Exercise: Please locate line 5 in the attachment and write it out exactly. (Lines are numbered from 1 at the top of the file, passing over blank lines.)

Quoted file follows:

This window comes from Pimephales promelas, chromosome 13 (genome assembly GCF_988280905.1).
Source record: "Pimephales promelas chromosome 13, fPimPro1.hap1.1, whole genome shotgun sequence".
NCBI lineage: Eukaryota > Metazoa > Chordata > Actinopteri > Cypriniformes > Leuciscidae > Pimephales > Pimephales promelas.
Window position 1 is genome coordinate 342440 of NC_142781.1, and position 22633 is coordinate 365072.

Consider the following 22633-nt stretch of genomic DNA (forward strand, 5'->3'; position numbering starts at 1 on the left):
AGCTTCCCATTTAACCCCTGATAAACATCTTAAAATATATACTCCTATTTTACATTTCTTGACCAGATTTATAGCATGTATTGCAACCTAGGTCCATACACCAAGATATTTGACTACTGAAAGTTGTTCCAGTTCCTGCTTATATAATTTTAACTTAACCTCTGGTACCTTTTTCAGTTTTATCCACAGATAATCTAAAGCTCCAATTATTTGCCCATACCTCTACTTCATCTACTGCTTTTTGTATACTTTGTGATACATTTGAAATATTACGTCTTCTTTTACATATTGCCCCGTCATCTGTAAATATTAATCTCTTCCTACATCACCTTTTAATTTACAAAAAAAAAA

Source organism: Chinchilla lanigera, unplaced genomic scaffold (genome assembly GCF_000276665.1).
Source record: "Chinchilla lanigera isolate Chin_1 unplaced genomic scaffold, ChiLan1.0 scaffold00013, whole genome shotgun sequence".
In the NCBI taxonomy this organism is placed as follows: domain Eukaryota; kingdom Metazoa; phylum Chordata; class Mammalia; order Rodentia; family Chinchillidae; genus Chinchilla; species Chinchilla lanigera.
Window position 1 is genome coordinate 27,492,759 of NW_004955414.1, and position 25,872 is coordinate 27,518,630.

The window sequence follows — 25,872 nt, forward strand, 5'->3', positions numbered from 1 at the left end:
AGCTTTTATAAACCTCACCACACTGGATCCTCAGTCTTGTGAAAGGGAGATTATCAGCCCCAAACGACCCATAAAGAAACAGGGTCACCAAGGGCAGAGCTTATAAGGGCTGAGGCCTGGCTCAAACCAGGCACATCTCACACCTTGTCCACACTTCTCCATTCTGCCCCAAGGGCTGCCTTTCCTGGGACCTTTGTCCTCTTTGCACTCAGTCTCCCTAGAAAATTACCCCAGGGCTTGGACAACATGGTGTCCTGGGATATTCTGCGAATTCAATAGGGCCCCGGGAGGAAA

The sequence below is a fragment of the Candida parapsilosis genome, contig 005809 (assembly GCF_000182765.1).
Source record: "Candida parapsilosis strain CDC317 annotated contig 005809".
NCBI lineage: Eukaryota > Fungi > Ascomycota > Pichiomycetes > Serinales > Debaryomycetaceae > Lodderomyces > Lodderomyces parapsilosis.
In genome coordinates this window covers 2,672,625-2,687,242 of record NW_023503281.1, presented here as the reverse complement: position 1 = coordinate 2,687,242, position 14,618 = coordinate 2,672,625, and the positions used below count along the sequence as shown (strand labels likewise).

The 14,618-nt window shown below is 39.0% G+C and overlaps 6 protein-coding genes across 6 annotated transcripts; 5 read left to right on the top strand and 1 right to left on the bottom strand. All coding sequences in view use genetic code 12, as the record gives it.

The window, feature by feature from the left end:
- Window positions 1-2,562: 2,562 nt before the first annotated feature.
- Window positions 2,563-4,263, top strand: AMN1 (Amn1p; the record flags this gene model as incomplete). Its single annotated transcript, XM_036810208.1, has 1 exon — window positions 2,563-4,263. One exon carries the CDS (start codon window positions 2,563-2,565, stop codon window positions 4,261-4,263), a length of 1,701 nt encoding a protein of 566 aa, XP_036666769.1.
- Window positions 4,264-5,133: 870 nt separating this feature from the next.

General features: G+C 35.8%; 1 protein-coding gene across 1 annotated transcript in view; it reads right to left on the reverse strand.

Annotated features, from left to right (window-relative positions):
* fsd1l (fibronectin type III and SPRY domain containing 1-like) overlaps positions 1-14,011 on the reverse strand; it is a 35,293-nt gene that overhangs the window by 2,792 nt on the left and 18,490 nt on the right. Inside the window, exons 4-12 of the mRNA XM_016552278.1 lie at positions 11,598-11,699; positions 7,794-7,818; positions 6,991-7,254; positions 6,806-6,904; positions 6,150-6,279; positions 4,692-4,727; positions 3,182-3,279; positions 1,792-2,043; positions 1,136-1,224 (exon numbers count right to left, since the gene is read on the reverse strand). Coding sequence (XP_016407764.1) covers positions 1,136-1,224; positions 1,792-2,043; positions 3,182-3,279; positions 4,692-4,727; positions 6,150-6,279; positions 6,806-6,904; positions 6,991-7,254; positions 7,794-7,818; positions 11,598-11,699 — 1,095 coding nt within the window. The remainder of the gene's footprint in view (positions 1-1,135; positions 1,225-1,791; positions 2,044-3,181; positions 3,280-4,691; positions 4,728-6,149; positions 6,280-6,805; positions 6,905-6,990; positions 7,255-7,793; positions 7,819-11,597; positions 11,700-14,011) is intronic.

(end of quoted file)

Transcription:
Consider the following 22633-nt stretch of genomic DNA (forward strand, 5'->3'; position numbering starts at 1 on the left):